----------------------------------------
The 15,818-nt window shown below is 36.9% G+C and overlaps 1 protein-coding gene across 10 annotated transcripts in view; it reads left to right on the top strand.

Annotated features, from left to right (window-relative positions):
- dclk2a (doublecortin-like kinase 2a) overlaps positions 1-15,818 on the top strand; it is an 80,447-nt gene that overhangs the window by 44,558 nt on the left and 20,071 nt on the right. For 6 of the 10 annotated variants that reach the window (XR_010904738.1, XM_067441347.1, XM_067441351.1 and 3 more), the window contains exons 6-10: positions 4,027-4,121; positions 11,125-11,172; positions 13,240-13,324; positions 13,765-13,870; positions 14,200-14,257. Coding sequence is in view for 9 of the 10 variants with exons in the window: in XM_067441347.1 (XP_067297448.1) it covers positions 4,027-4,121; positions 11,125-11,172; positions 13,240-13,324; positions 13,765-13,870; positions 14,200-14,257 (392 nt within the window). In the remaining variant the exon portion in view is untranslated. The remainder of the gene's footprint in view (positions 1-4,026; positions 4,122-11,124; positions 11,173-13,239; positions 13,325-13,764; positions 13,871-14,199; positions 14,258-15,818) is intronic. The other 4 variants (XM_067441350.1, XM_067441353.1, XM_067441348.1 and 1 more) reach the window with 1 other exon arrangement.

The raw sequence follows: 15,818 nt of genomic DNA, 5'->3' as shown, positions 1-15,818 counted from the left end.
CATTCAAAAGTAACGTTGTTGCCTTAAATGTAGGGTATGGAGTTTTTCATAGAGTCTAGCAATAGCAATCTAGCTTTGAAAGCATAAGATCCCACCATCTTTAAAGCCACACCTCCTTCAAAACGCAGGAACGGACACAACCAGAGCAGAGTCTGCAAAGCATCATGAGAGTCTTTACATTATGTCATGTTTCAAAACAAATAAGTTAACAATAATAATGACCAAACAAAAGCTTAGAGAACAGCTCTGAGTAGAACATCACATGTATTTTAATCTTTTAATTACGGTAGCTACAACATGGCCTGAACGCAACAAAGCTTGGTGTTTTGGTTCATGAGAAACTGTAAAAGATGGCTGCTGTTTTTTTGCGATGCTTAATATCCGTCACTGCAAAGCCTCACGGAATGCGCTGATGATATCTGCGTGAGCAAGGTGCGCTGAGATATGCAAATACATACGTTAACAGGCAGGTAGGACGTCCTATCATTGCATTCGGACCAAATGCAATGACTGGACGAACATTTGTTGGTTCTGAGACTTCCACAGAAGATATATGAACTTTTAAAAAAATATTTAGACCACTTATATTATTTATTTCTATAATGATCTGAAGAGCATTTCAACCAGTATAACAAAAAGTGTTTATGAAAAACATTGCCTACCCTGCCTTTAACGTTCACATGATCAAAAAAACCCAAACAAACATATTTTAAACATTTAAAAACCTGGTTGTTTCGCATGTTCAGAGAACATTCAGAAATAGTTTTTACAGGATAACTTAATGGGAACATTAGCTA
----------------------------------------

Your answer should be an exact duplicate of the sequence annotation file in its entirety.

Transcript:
The 15,818-nt window shown below is 36.9% G+C and overlaps 1 protein-coding gene across 10 annotated transcripts in view; it reads left to right on the top strand.

Annotated features, from left to right (window-relative positions):
- dclk2a (doublecortin-like kinase 2a) overlaps positions 1-15,818 on the top strand; it is an 80,447-nt gene that overhangs the window by 44,558 nt on the left and 20,071 nt on the right. For 6 of the 10 annotated variants that reach the window (XR_010904738.1, XM_067441347.1, XM_067441351.1 and 3 more), the window contains exons 6-10: positions 4,027-4,121; positions 11,125-11,172; positions 13,240-13,324; positions 13,765-13,870; positions 14,200-14,257. Coding sequence is in view for 9 of the 10 variants with exons in the window: in XM_067441347.1 (XP_067297448.1) it covers positions 4,027-4,121; positions 11,125-11,172; positions 13,240-13,324; positions 13,765-13,870; positions 14,200-14,257 (392 nt within the window). In the remaining variant the exon portion in view is untranslated. The remainder of the gene's footprint in view (positions 1-4,026; positions 4,122-11,124; positions 11,173-13,239; positions 13,325-13,764; positions 13,871-14,199; positions 14,258-15,818) is intronic. The other 4 variants (XM_067441350.1, XM_067441353.1, XM_067441348.1 and 1 more) reach the window with 1 other exon arrangement.

The raw sequence follows: 15,818 nt of genomic DNA, 5'->3' as shown, positions 1-15,818 counted from the left end.
CATTCAAAAGTAACGTTGTTGCCTTAAATGTAGGGTATGGAGTTTTTCATAGAGTCTAGCAATAGCAATCTAGCTTTGAAAGCATAAGATCCCACCATCTTTAAAGCCACACCTCCTTCAAAACGCAGGAACGGACACAACCAGAGCAGAGTCTGCAAAGCATCATGAGAGTCTTTACATTATGTCATGTTTCAAAACAAATAAGTTAACAATAATAATGACCAAACAAAAGCTTAGAGAACAGCTCTGAGTAGAACATCACATGTATTTTAATCTTTTAATTACGGTAGCTACAACATGGCCTGAACGCAACAAAGCTTGGTGTTTTGGTTCATGAGAAACTGTAAAAGATGGCTGCTGTTTTTTTGCGATGCTTAATATCCGTCACTGCAAAGCCTCACGGAATGCGCTGATGATATCTGCGTGAGCAAGGTGCGCTGAGATATGCAAATACATACGTTAACAGGCAGGTAGGACGTCCTATCATTGCATTCGGACCAAATGCAATGACTGGACGAACATTTGTTGGTTCTGAGACTTCCACAGAAGATATATGAACTTTTAAAAAAATATTTAGACCACTTATATTATTTATTTCTATAATGATCTGAAGAGCATTTCAACCAGTATAACAAAAAGTGTTTATGAAAAACATTGCCTACCCTGCCTTTAACGTTCACATGATCAAAAAAACCCAAACAAACATATTTTAAACATTTAAAAACCTGGTTGTTTCGCATGTTCAGAGAACATTCAGAAATAGTTTTTACAGGATAACTTAATGGGAACATTAGCTA